Discover more from The Way I See It by Marcia Ramirez
Worth every tear...
“It’s just a dog…”
I remember my Mother saying those words when she heard that my Aunt Cathie had lost her dog, Tammy. Aunt Cathie never had children and little Tammy, a Yorkshire Terrier, was her baby. They were bonded. I could see that.. everyone could. But my Mother just didn’t get it. She didn’t understand why Cathie was so deeply distraught when Tammy passed away.
“I can’t believe she’s acting like this. It’s just a dog….”
Again, the words of my Mother echoing in my head this morning as I sobbed once again over losing our dog, Charlie, earlier this week.
My Mom wasn’t an uncaring person, but she was a child of the depression who lived on a farm. Animals weren’t pets in their family. They were food. I remember her talking about how as a child, she and her siblings would argue over who got to go out and wring a chicken’s neck for their dinner. Ugh. Killing any animal for any reason makes my heart hurt. But Mom never bonded with an animal on a companionship level, so she was genuinely confused as to how someone would grieve a pet’s passing so deeply.
I only had one pet as a child, and he wasn’t with us for very long. I remember asking for a dog over and over until finally my parents gave in and got me a little rescue mutt. I named him Rusty. They wouldn’t let Rusty come in the house, so he lived in our fenced-in backyard with just a little dog house for shelter. I played with Rusty often at first, but as most children do, I got busier with school activities and friends and one day, I went outside and noticed Rusty was gone. I went inside and asked Mom, “Have you seen Rusty?” She looked away and calmly said, “Oh, he ran away a few days ago.” WH-AT?? He ran away and she didn’t tell me?? Hmmmmm….. Years later I learned that Mom had actually taken him to a shelter and dropped him off because she got tired of feeding him and me not showing him enough attention. That was the last pet I had until I grew up and got married.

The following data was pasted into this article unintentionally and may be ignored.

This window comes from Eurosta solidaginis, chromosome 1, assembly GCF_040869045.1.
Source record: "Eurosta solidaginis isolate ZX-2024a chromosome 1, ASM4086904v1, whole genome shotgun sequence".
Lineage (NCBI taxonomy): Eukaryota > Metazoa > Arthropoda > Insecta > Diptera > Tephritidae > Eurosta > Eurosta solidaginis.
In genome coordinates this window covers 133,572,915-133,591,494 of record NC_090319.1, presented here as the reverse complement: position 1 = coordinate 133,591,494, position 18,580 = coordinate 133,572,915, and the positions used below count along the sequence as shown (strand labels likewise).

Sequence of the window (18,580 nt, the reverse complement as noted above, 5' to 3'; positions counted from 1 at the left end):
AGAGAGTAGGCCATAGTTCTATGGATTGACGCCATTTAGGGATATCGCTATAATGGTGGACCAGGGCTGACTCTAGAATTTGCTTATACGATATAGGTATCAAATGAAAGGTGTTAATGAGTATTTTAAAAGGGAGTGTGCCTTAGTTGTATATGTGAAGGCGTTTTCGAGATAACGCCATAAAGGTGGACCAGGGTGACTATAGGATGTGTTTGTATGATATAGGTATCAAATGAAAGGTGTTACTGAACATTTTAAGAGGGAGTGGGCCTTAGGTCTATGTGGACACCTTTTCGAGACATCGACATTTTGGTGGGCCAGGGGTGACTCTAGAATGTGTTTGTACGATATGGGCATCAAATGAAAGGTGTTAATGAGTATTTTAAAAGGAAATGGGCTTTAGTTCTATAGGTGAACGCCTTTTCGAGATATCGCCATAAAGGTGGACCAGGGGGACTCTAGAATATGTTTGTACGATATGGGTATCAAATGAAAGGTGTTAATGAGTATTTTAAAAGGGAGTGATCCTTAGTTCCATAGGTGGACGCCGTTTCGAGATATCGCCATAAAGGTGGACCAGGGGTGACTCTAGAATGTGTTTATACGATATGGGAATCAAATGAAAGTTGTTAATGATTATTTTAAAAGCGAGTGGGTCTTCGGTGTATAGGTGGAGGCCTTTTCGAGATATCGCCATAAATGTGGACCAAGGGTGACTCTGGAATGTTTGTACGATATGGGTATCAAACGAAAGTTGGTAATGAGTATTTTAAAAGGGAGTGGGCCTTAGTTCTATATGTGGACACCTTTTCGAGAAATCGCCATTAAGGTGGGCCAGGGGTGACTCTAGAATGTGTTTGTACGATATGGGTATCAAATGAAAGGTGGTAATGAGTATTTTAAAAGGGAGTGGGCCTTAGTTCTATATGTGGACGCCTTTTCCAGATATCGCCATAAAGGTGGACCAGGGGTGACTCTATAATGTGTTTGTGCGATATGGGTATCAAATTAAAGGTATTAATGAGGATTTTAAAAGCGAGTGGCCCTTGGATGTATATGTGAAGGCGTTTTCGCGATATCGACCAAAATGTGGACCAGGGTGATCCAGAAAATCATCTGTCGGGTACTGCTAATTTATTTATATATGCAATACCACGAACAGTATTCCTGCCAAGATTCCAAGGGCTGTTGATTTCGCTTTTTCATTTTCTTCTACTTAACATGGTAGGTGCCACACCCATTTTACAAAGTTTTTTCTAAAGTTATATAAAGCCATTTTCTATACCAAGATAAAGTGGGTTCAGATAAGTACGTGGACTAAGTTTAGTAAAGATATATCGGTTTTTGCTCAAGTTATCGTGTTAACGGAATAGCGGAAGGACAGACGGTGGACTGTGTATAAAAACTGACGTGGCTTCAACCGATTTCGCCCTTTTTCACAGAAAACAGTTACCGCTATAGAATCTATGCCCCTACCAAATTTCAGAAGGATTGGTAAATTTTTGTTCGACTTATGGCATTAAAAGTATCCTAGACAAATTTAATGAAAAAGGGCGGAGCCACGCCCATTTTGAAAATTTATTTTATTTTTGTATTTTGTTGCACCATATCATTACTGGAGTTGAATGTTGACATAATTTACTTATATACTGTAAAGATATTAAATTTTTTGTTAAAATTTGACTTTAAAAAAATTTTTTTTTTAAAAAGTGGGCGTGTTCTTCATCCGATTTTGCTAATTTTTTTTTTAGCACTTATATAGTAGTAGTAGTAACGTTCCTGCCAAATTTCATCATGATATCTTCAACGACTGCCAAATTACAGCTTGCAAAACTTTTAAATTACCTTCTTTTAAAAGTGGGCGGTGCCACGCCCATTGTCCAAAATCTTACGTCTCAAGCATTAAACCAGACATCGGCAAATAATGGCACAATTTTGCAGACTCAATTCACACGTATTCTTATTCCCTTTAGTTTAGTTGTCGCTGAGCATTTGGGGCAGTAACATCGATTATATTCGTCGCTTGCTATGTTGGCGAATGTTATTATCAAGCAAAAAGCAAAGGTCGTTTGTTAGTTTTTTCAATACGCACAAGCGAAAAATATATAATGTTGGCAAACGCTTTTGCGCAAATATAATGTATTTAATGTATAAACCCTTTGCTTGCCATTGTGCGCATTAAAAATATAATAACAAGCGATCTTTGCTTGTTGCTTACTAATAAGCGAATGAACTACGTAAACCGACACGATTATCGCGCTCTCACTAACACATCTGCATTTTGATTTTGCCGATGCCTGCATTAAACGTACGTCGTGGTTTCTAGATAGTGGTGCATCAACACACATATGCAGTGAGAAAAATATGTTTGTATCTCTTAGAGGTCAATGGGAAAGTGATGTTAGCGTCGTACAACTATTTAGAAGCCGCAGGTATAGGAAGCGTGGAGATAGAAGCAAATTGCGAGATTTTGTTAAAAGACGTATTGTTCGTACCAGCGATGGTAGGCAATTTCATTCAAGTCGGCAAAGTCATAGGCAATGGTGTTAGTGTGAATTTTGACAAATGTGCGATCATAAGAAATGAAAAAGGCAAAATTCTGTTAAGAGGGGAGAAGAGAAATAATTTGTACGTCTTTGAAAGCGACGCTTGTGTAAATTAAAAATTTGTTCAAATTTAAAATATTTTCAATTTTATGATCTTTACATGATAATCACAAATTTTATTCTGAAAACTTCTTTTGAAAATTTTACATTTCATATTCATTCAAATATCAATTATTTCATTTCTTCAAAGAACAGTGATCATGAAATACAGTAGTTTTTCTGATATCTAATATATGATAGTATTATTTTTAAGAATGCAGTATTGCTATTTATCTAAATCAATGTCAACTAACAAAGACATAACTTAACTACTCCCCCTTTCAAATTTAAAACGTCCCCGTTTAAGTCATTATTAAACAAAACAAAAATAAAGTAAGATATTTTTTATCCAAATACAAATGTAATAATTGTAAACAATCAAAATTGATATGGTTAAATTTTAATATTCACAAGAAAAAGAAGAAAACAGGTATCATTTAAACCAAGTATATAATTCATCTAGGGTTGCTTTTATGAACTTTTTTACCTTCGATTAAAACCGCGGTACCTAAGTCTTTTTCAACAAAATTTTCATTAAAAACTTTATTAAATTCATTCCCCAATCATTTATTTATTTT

I had a few dogs in my younger adult years, but honestly - for some reason I never connected with them on a deep level. I enjoyed their company while I had them, but I usually ended up giving them away to someone else who could provide a more stable environment for them. One I lost in my first divorce. A beautiful English sheepdog named Nick. Nick was HUGE and I couldn’t take him to live with me in my tiny apartment, so I had to leave him behind with my ex. Nick eventually ended up on a farm, where he could run around free. A much better place for him. I guess that’s part of being a good pet owner - knowing when you can’t provide the right place for them — even though you love having them in your life.